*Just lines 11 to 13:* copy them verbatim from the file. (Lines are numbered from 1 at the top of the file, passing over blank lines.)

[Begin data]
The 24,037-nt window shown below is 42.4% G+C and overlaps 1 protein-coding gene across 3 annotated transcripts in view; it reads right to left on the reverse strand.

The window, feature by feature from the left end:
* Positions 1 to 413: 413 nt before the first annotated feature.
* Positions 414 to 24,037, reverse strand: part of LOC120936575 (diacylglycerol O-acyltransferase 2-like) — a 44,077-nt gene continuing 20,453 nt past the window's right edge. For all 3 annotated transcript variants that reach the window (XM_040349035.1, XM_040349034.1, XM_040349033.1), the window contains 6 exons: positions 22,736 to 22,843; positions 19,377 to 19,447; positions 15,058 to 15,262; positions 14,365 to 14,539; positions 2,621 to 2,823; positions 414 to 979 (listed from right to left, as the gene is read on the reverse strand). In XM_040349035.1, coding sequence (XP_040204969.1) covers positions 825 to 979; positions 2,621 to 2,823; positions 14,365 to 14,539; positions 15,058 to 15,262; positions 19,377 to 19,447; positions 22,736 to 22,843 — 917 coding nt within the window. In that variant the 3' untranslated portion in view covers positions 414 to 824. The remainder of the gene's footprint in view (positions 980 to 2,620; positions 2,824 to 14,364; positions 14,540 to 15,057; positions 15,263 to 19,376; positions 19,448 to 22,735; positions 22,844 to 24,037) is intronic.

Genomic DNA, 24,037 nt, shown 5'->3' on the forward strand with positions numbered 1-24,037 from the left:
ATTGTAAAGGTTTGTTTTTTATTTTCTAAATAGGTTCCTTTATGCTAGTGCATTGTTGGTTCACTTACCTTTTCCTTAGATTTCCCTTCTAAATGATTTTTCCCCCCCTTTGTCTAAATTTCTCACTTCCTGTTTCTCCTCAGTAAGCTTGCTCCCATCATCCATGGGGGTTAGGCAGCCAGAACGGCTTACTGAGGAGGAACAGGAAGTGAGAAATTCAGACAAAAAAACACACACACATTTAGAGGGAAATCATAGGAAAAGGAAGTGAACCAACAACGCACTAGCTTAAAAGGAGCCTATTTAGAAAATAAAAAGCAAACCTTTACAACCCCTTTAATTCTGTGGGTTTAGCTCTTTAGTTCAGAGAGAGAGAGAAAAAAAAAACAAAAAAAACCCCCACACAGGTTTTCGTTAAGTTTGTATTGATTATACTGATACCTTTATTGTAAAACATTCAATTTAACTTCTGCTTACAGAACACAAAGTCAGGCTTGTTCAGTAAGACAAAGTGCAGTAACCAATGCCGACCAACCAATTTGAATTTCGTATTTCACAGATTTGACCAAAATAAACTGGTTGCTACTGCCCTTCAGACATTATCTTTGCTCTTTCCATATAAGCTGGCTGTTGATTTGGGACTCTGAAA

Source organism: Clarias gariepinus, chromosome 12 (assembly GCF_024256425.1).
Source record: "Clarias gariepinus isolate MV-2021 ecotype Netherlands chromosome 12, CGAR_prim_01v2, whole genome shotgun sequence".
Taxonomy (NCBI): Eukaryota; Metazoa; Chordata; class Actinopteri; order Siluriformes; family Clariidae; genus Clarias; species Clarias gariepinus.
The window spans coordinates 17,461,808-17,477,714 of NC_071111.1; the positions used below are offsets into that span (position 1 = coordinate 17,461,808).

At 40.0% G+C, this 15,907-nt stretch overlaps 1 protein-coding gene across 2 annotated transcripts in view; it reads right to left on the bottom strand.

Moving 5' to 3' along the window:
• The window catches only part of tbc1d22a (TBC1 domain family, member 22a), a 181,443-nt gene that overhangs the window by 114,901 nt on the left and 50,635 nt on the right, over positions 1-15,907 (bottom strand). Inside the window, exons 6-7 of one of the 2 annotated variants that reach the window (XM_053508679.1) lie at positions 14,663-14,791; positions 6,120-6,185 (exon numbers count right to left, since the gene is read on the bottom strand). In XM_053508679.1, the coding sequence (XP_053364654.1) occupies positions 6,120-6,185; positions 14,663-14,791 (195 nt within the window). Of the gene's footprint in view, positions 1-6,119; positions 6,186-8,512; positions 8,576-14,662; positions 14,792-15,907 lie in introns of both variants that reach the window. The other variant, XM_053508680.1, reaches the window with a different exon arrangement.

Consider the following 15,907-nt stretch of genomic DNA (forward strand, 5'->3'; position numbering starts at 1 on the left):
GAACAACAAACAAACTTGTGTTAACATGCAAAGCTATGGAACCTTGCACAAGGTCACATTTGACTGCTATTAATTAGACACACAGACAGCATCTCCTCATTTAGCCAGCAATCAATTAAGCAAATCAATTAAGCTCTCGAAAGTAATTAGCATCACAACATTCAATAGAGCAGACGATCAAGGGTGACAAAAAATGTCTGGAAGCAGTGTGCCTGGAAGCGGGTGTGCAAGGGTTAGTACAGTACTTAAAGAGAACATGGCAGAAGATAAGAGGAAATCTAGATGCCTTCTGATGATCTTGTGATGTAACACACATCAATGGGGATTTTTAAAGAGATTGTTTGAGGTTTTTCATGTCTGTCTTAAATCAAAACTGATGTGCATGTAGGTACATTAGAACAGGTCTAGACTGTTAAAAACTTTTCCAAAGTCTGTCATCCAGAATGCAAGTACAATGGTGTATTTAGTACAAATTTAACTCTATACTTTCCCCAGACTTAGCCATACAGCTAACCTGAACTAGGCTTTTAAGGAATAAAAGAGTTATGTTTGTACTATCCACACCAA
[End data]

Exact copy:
At 40.0% G+C, this 15,907-nt stretch overlaps 1 protein-coding gene across 2 annotated transcripts in view; it reads right to left on the bottom strand.

Moving 5' to 3' along the window:
• The window catches only part of tbc1d22a (TBC1 domain family, member 22a), a 181,443-nt gene that overhangs the window by 114,901 nt on the left and 50,635 nt on the right, over positions 1-15,907 (bottom strand). Inside the window, exons 6-7 of one of the 2 annotated variants that reach the window (XM_053508679.1) lie at positions 14,663-14,791; positions 6,120-6,185 (exon numbers count right to left, since the gene is read on the bottom strand). In XM_053508679.1, the coding sequence (XP_053364654.1) occupies positions 6,120-6,185; positions 14,663-14,791 (195 nt within the window). Of the gene's footprint in view, positions 1-6,119; positions 6,186-8,512; positions 8,576-14,662; positions 14,792-15,907 lie in introns of both variants that reach the window. The other variant, XM_053508680.1, reaches the window with a different exon arrangement.